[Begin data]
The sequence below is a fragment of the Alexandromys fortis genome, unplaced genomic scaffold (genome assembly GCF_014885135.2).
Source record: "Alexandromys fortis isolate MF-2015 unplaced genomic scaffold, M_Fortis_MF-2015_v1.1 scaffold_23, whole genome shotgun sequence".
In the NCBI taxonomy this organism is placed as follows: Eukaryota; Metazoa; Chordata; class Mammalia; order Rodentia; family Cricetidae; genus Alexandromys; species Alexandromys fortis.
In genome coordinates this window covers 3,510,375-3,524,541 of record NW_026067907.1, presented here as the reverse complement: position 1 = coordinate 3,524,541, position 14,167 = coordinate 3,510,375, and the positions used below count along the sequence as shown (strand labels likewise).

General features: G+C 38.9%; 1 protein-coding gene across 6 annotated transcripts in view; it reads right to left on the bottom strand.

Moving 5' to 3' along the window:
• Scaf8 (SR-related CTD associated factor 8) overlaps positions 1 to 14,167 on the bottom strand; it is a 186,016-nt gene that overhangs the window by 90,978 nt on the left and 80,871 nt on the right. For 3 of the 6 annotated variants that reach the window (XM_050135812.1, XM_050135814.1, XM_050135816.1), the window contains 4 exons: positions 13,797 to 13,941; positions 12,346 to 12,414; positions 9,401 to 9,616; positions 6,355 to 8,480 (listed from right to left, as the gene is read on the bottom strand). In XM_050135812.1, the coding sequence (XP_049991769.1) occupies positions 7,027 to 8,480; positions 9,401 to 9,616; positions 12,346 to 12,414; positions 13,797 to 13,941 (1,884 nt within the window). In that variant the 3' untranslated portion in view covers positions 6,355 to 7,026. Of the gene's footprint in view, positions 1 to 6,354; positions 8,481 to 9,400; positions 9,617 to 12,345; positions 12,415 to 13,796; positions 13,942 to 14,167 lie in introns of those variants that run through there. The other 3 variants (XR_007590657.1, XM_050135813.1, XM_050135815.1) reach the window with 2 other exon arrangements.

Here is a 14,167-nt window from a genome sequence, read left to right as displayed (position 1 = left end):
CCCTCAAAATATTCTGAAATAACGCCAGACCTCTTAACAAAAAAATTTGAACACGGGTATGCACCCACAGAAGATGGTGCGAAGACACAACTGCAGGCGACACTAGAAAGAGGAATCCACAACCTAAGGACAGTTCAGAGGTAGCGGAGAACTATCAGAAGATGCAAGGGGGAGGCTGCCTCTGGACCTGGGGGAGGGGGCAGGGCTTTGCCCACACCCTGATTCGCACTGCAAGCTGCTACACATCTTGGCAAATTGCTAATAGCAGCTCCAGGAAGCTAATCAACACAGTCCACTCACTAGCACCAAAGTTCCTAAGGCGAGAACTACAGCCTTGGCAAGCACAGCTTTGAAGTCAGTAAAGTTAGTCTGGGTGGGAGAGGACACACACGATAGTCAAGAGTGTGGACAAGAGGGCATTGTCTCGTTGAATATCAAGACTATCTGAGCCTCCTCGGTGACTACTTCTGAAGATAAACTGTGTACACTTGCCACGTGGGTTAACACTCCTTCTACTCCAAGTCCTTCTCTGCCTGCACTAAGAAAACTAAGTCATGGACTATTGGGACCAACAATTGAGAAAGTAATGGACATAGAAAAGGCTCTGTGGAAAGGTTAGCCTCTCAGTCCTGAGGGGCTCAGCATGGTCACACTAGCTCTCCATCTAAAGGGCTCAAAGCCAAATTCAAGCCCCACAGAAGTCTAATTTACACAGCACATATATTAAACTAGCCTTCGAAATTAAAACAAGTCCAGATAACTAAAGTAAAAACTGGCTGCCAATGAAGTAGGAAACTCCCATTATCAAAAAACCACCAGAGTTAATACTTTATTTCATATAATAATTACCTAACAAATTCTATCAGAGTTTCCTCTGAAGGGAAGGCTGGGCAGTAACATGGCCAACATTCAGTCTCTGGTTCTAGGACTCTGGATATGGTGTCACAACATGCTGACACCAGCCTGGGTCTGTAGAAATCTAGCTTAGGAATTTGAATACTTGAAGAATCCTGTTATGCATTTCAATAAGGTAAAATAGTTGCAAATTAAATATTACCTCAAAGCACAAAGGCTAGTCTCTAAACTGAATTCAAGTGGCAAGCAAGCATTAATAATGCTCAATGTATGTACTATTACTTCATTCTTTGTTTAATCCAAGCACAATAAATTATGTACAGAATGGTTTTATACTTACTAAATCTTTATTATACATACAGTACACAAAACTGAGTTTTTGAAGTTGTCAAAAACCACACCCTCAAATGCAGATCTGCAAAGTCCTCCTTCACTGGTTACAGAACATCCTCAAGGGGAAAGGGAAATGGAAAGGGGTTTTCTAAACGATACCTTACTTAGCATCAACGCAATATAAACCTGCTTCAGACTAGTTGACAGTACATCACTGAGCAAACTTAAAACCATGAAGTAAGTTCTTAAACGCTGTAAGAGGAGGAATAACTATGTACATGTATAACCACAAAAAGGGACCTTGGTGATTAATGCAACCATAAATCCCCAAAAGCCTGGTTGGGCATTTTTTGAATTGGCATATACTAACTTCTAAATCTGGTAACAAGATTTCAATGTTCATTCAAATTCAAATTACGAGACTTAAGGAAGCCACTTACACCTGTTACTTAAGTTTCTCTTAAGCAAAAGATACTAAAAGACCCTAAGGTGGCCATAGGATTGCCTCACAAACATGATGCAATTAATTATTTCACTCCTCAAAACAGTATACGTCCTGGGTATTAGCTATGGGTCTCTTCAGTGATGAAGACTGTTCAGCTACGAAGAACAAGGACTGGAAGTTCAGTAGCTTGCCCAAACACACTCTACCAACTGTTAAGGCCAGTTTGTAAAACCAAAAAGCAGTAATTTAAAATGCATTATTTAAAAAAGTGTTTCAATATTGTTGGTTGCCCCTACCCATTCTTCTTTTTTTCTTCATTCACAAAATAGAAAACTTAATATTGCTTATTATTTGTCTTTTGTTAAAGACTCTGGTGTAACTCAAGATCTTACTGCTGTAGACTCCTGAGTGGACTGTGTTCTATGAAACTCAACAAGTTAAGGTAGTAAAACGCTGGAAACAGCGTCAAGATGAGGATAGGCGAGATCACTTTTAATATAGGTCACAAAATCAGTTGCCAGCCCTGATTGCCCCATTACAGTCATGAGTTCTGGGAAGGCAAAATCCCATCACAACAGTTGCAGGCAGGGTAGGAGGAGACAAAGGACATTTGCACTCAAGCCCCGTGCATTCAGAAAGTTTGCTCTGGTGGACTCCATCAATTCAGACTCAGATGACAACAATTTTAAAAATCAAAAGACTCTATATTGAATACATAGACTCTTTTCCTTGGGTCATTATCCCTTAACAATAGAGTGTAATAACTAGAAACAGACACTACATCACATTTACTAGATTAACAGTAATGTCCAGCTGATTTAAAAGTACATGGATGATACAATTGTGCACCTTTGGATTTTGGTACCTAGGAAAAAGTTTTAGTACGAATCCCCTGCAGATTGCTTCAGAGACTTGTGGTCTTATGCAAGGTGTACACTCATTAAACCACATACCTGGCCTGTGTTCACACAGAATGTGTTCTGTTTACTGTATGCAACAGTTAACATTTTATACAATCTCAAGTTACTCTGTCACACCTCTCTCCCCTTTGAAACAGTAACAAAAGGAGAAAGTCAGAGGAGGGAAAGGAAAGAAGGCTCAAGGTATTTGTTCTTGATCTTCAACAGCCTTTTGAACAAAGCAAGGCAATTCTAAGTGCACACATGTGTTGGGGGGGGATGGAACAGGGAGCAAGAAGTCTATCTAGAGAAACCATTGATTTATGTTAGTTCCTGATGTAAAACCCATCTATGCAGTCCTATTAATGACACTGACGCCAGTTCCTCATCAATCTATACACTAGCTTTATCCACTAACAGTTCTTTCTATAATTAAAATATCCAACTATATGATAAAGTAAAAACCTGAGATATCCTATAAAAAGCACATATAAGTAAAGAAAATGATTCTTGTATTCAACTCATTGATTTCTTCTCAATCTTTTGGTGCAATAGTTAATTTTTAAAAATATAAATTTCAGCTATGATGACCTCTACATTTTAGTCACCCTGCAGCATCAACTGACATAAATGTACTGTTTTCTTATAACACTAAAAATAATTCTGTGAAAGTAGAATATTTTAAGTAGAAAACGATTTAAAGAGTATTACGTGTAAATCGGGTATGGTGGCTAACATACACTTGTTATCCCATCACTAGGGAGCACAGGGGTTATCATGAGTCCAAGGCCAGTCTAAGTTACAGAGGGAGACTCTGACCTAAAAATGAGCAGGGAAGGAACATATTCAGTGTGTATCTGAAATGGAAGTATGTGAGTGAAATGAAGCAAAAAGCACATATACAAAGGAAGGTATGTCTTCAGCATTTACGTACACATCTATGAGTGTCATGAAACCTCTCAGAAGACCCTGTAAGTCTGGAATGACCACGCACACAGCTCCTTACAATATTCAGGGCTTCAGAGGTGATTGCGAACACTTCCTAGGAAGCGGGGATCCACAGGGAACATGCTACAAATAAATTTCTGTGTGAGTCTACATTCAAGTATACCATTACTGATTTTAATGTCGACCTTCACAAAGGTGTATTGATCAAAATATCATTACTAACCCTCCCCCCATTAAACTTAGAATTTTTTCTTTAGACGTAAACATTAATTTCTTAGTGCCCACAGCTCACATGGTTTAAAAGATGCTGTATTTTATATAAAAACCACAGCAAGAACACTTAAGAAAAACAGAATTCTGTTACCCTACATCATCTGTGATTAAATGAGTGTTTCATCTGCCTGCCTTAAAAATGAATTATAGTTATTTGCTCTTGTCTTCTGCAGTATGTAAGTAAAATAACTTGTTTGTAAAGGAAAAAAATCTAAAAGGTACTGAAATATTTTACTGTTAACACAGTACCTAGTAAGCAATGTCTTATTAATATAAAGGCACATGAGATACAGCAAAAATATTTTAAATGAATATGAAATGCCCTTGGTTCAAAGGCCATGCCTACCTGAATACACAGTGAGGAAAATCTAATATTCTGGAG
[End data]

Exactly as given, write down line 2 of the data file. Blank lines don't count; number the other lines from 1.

Source record: "Alexandromys fortis isolate MF-2015 unplaced genomic scaffold, M_Fortis_MF-2015_v1.1 scaffold_23, whole genome shotgun sequence".